Michael Gerson: The merits of national service

BY MICHAEL GERSON Published: June 26, 2013
Advertisement
;

These are tough times for the nation, by which I mean the idea of the nation, the concept of things national.

Some conservatives are in a full Jefferson-Jackson mode, resisting national education standards as if they were the National Bank and criticizing the National Security Agency as though it were enforcing the Alien and Sedition Acts. All that is national is seen as federal, and all that is federal is seen as Obama, and all that is Obama is seen as arbitrary and threatening.

It is not an auspicious time to begin a dialogue on national service. Which demonstrates why it is needed.

The impetus for this discussion has come from the military. During an event at the Aspen Institute's Ideas Festival last year, Gen. Stanley McChrystal offhandedly endorsed universal national service for young people graduating from high school or college, fulfilled in either a military or civilian setting. His particular concern was the growing disconnect between the less than 1 percent of Americans who serve in the armed forces and the rest of country.

This mention has matured into a proposal, endorsed by a list of luminaries including former Secretaries of State Condi Rice and Madeleine Albright and former Defense Secretary Robert Gates. Instead of giving 18-year-old males a meaningless (to them) Selective Service number, why not also give all 18-year-old men and women information on the five branches of the armed forces, along with the option to serve a year or more in a civilian service program? National service, while not legally mandatory, would be socially expected.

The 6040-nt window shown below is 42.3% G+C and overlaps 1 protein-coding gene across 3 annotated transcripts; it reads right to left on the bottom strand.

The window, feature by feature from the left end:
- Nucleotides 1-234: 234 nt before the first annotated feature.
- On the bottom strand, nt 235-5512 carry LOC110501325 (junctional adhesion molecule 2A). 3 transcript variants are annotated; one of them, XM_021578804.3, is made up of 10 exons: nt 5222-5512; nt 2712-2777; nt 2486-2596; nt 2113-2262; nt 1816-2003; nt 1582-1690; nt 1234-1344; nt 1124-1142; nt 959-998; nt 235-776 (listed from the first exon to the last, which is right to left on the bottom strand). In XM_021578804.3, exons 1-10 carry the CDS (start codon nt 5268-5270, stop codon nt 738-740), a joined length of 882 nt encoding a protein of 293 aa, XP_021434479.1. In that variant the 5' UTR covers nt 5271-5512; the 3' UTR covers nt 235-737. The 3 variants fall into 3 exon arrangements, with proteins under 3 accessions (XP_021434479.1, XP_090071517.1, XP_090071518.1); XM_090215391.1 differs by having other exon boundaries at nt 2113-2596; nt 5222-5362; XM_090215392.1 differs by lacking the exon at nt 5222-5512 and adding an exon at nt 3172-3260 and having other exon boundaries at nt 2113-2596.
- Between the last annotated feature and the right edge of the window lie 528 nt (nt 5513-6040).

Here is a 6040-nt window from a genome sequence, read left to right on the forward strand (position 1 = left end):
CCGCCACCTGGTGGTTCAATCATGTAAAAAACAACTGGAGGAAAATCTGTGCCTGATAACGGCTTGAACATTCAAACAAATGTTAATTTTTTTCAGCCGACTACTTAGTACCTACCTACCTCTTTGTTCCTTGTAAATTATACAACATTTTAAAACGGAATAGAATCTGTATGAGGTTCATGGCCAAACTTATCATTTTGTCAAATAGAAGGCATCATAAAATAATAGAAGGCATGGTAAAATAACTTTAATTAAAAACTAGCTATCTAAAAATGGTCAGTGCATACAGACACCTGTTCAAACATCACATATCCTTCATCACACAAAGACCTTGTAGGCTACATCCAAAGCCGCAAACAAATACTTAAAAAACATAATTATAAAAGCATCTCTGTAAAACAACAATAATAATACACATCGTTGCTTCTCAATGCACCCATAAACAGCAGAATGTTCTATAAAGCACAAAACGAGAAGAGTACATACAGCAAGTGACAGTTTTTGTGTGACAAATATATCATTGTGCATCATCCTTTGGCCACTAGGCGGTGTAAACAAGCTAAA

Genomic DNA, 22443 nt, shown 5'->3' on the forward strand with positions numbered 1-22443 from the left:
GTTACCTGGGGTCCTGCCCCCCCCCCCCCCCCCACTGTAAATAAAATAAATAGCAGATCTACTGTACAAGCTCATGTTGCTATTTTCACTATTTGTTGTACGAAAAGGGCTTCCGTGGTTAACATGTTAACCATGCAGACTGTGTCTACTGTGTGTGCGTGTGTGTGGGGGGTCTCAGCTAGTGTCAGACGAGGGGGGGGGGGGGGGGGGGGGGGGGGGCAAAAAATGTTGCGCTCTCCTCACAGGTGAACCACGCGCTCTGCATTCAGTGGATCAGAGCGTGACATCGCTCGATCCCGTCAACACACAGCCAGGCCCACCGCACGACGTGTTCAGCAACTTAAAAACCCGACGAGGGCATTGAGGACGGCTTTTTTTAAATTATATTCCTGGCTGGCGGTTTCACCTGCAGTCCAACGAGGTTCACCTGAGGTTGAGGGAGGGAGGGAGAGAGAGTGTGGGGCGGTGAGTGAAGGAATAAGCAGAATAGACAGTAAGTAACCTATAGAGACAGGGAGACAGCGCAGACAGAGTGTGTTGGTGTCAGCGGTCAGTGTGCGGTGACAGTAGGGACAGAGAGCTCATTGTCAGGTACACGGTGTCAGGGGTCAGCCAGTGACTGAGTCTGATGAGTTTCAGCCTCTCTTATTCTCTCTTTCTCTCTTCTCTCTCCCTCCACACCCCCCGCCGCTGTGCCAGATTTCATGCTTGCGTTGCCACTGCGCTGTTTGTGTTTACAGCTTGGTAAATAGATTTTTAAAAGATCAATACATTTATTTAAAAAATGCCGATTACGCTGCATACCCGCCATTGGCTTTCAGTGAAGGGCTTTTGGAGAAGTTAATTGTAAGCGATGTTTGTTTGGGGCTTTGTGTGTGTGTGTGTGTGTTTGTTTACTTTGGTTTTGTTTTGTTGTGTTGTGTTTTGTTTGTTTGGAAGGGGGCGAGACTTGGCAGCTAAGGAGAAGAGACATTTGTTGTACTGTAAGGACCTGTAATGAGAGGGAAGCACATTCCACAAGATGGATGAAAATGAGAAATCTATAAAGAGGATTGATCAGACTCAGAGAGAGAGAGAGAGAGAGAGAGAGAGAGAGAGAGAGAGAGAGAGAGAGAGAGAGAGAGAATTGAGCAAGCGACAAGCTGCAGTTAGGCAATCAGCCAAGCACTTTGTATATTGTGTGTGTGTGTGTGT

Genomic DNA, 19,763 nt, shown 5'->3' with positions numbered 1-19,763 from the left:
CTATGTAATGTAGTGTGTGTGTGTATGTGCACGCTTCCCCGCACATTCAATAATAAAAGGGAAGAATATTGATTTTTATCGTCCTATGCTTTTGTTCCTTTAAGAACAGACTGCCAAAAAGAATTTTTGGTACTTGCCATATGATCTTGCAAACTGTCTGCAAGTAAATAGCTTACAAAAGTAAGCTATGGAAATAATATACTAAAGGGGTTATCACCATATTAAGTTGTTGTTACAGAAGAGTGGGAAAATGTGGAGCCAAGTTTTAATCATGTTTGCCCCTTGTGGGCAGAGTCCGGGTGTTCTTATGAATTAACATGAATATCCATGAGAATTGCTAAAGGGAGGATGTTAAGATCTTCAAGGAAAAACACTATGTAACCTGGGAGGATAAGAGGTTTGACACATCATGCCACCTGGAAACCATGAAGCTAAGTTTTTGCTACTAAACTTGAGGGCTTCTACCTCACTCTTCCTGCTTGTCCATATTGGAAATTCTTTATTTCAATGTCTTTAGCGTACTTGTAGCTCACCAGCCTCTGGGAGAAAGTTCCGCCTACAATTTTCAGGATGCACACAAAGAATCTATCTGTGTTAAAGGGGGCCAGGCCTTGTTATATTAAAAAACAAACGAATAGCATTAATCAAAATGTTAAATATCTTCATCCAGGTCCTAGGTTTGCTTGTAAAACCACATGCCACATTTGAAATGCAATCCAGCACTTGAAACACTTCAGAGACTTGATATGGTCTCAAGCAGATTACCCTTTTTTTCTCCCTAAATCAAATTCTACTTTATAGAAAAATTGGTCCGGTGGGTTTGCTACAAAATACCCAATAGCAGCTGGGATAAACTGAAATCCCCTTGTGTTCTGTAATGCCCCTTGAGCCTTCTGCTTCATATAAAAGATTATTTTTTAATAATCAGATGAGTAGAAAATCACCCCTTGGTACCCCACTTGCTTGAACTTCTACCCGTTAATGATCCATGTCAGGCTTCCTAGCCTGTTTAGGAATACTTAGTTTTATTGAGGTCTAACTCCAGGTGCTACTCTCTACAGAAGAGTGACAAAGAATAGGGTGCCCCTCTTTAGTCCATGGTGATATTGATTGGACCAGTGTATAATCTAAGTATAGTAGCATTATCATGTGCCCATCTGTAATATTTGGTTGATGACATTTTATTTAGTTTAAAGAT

The service movement has always had an element of nostalgia for the shared, unifying burdens of World War II, America's epic of citizenship. In his slim, weighty volume, “Gratitude,” William F. Buckley recalled how his war experience has been a reminder of the “pulsation of consanguinity” that united the “Laramie cowboy” and the “Litterateur in Greenwich Village.” National service, he argued, can “ever so slightly elevate us from the trough of self-concern and self-devotion.”

Continue reading this story on the...